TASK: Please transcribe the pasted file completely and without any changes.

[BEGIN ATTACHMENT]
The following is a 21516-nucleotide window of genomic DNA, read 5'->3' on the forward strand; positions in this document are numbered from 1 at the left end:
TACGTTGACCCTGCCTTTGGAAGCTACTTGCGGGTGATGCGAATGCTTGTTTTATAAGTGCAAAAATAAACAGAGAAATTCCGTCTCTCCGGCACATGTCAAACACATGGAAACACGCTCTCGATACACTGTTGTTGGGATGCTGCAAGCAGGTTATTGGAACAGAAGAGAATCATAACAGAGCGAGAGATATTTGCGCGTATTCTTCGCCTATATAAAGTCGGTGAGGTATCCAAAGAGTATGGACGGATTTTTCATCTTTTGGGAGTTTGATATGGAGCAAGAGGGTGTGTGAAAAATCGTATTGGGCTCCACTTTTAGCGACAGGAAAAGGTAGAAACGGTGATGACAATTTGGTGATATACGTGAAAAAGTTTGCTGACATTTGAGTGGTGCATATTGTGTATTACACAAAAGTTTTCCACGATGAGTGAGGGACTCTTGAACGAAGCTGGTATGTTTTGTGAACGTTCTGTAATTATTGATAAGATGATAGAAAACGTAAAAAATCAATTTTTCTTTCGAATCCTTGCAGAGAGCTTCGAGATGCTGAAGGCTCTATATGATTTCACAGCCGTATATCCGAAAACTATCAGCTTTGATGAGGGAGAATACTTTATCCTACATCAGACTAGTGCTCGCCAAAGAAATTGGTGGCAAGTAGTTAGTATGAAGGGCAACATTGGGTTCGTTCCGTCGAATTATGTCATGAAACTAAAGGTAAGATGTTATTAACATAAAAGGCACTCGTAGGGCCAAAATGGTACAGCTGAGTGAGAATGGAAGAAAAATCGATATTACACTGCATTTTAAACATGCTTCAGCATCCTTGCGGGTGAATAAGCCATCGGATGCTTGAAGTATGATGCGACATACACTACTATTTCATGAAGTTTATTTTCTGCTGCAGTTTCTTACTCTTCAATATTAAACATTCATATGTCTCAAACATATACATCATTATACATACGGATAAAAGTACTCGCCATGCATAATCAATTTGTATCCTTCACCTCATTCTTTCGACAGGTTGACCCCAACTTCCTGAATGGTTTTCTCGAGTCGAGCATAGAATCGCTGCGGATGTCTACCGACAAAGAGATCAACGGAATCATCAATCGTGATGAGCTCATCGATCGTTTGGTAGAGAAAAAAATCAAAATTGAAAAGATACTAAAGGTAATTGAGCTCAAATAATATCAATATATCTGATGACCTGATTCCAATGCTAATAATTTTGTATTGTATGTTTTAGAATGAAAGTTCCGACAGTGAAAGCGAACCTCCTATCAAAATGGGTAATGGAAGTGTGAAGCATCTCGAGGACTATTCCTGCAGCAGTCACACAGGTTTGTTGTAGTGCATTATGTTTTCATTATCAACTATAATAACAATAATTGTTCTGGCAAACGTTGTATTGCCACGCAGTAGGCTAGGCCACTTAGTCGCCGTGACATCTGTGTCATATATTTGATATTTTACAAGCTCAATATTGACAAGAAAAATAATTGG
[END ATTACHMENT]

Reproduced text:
The following is a 21516-nucleotide window of genomic DNA, read 5'->3' on the forward strand; positions in this document are numbered from 1 at the left end:
TACGTTGACCCTGCCTTTGGAAGCTACTTGCGGGTGATGCGAATGCTTGTTTTATAAGTGCAAAAATAAACAGAGAAATTCCGTCTCTCCGGCACATGTCAAACACATGGAAACACGCTCTCGATACACTGTTGTTGGGATGCTGCAAGCAGGTTATTGGAACAGAAGAGAATCATAACAGAGCGAGAGATATTTGCGCGTATTCTTCGCCTATATAAAGTCGGTGAGGTATCCAAAGAGTATGGACGGATTTTTCATCTTTTGGGAGTTTGATATGGAGCAAGAGGGTGTGTGAAAAATCGTATTGGGCTCCACTTTTAGCGACAGGAAAAGGTAGAAACGGTGATGACAATTTGGTGATATACGTGAAAAAGTTTGCTGACATTTGAGTGGTGCATATTGTGTATTACACAAAAGTTTTCCACGATGAGTGAGGGACTCTTGAACGAAGCTGGTATGTTTTGTGAACGTTCTGTAATTATTGATAAGATGATAGAAAACGTAAAAAATCAATTTTTCTTTCGAATCCTTGCAGAGAGCTTCGAGATGCTGAAGGCTCTATATGATTTCACAGCCGTATATCCGAAAACTATCAGCTTTGATGAGGGAGAATACTTTATCCTACATCAGACTAGTGCTCGCCAAAGAAATTGGTGGCAAGTAGTTAGTATGAAGGGCAACATTGGGTTCGTTCCGTCGAATTATGTCATGAAACTAAAGGTAAGATGTTATTAACATAAAAGGCACTCGTAGGGCCAAAATGGTACAGCTGAGTGAGAATGGAAGAAAAATCGATATTACACTGCATTTTAAACATGCTTCAGCATCCTTGCGGGTGAATAAGCCATCGGATGCTTGAAGTATGATGCGACATACACTACTATTTCATGAAGTTTATTTTCTGCTGCAGTTTCTTACTCTTCAATATTAAACATTCATATGTCTCAAACATATACATCATTATACATACGGATAAAAGTACTCGCCATGCATAATCAATTTGTATCCTTCACCTCATTCTTTCGACAGGTTGACCCCAACTTCCTGAATGGTTTTCTCGAGTCGAGCATAGAATCGCTGCGGATGTCTACCGACAAAGAGATCAACGGAATCATCAATCGTGATGAGCTCATCGATCGTTTGGTAGAGAAAAAAATCAAAATTGAAAAGATACTAAAGGTAATTGAGCTCAAATAATATCAATATATCTGATGACCTGATTCCAATGCTAATAATTTTGTATTGTATGTTTTAGAATGAAAGTTCCGACAGTGAAAGCGAACCTCCTATCAAAATGGGTAATGGAAGTGTGAAGCATCTCGAGGACTATTCCTGCAGCAGTCACACAGGTTTGTTGTAGTGCATTATGTTTTCATTATCAACTATAATAACAATAATTGTTCTGGCAAACGTTGTATTGCCACGCAGTAGGCTAGGCCACTTAGTCGCCGTGACATCTGTGTCATATATTTGATATTTTACAAGCTCAATATTGACAAGAAAAATAATTGG